What is an Episodic Story?
An episodic story is one told via a series of interconnected scenes, with a theme instead of a question driving the narrative.
A story told in a typical dramatic structure features a clearly drawn plot. The plot begins with an inciting incident. From there, a protagonist recognizes a story problem, embraces it, and spends the story seeking a solution to that problem.
In contrast, an episodic story is more like a journey. It can be a physical journey; a journey of emotional growth; a journey to bond a group.
In an episodic story, there is a lesser sense of cause and effect–no inciting incident that demands resolution. Instead, a character seeks to fulfill a desire, to discover meaning, or to reach enlightenment.
Some familiar examples of episodic stories are:
~ JD Salinger’s Catcher in the Rye, a coming of age story wherein Holden relates to the reader events from a year ago. The episodes are brief: he goes from Pencey Prep, to a hotel in NYC, to his parents’ apartment. The incidents are tied together only by Holden, as he heads toward a mental collapse.
~ Larry McMurtry’s western, Lonesome Dove, features a group of retired Texas Rangers on a cattle drive. There is no story question such as “Who shot the sheriff?” within the story, but there is a story goal: to drive a herd of cows from Lonesome Dove, Texas to Montana and open the first cattle ranch in that territory. There are multiple characters on the cattle drive, with individual reasons for taking the journey.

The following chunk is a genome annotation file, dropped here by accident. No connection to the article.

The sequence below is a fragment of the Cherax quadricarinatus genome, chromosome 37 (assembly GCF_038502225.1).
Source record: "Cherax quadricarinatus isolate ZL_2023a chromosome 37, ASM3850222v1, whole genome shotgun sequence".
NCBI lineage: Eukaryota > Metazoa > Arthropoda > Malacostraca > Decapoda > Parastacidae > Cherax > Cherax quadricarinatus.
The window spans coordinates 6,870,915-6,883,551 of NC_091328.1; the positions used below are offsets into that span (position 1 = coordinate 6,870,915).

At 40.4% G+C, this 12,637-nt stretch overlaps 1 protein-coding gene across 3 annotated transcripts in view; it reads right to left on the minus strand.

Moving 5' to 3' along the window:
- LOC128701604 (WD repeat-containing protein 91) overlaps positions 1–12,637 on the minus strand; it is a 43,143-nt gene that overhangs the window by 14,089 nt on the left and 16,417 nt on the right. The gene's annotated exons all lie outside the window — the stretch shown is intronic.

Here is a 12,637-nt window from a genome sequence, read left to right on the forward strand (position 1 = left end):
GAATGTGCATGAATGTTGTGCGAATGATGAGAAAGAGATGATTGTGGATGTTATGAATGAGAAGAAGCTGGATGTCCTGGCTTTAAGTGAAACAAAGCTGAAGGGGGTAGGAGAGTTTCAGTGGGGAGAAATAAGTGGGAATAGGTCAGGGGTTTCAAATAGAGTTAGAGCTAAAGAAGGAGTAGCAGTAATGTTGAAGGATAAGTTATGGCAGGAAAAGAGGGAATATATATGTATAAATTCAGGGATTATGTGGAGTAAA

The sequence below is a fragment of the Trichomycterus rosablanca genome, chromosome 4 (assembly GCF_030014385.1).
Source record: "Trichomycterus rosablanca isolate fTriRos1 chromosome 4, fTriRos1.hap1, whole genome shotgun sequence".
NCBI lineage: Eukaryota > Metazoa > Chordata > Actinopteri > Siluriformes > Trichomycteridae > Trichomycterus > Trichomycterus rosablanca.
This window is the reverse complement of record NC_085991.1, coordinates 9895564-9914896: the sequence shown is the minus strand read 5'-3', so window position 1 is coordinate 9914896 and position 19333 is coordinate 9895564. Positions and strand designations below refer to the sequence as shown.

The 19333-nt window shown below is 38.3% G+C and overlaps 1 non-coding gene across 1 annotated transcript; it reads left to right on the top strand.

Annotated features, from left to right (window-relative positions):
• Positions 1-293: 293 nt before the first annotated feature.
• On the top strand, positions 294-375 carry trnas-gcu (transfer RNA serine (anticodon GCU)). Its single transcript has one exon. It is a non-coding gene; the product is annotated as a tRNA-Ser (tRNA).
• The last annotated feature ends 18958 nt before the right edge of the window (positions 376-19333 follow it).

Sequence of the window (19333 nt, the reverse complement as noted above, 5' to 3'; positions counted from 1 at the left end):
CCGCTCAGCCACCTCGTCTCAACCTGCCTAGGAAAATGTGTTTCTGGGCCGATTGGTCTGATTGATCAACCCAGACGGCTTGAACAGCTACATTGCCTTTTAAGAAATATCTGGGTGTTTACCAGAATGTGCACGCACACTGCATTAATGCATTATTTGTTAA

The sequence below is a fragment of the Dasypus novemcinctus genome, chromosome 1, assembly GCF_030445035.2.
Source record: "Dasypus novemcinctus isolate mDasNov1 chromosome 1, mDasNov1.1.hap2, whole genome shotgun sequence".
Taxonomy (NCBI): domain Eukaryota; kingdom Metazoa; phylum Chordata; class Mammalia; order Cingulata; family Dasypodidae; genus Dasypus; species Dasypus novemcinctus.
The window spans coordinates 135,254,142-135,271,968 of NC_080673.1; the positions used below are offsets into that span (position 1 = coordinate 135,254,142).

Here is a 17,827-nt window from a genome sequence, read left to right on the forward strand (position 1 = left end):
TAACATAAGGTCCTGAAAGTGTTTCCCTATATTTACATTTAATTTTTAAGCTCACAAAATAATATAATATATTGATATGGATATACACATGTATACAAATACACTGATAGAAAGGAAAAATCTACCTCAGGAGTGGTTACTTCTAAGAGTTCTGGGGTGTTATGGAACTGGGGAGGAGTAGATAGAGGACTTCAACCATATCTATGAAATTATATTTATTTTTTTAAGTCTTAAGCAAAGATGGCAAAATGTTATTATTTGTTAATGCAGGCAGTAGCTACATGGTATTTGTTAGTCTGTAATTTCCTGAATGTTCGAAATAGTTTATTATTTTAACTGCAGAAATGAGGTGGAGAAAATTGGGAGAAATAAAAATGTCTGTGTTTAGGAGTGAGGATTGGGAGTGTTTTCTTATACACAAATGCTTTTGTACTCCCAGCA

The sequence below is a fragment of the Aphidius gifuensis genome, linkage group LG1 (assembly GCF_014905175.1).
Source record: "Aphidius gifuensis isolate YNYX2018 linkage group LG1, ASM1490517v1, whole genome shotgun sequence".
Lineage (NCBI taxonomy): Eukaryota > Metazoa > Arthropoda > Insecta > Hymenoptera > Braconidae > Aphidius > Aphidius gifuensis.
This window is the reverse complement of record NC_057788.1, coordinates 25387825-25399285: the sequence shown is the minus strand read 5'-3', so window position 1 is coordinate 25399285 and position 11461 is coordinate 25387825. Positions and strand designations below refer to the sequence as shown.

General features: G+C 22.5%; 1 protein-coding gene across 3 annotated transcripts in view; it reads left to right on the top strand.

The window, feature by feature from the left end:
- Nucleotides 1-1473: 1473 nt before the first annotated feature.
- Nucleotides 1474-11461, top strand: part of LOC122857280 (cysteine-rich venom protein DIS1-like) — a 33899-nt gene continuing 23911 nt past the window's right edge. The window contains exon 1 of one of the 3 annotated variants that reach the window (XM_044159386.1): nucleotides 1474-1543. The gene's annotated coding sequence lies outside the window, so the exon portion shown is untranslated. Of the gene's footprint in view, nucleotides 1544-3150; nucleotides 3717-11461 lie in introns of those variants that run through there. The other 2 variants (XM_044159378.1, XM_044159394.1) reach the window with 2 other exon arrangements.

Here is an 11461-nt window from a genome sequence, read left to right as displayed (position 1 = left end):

~ Evan S. Connell’s two novels, Mr. Bridge and Mrs. Bridge, are episodic stories about the same family, one told from the husband’s point of view, the other from Mrs. Bridge’s point of view. Set in the 1930-40s in Kansas City, Missouri, the novels are structured through short, almost vignette-like scenes. In Mr. Bridge, the central idea is a honorable family man’s frustration as his children balk at his conservative ideals. Mrs. Bridge’s episodes are tied together by her desire to keep the facade of a perfect, peaceful family despite her children’s rebellion and her husband’s emotional distance.
Some other examples of stories told in an episodic style:
~ Huckleberry Finn by Mark Twain
~ Slaughterhouse-Five by Kurt Vonnegut
~ Don Quixote by Miguel Cervantes
~ Candide by Voltaire
~The Corrections by Jonathon Franzen
~ The Reivers by William Faulkner
~ On the Road by Jack Kerouac
As with the typical dramatic structure of inciting incident + story problem + climax + resolution, an episodic structure follows a few basic rules:
1. There is one or a few dynamic characters whose needs and desires are paramount to the story’s goal.
2. A unifying element runs through all of the scenes.
3. Episodes may not be chronological, but there is an order. Part 1 may be in the present, part 2 in the past, part 3 in the deeper past, part 4 back in the present. Despite the lack of strict chronological order, there is a logical segue between episodes.
4. Episodes are not sparked by an event. Instead, they are related by theme.
5. There is a story goal instead of a story problem.
Episodic stories are sometimes compared to slides shows or music videos, in contrast to a story told in typical dramatic structure, which would be like a movie.
Have you read an episodic story that delighted, or frustrated you, as a reader? Are you trying to write one?
Tomorrow’s topic: How to Write a World Changer